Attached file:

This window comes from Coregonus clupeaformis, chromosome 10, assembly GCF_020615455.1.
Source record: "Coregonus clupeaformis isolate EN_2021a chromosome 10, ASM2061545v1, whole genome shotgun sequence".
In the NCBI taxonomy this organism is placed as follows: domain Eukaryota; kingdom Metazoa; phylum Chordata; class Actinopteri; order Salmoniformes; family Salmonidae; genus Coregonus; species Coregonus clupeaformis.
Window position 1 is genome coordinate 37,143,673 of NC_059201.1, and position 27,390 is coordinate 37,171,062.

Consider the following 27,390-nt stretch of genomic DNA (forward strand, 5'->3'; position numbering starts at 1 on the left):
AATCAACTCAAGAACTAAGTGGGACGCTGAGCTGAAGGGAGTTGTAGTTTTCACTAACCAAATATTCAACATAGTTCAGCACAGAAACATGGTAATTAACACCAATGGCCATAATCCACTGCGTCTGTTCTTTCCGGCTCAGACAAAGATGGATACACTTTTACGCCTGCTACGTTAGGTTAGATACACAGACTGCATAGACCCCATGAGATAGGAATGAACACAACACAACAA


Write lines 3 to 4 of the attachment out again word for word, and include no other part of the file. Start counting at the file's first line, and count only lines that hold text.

In the NCBI taxonomy this organism is placed as follows: domain Eukaryota; kingdom Metazoa; phylum Chordata; class Actinopteri; order Salmoniformes; family Salmonidae; genus Coregonus; species Coregonus clupeaformis.
Window position 1 is genome coordinate 37,143,673 of NC_059201.1, and position 27,390 is coordinate 37,171,062.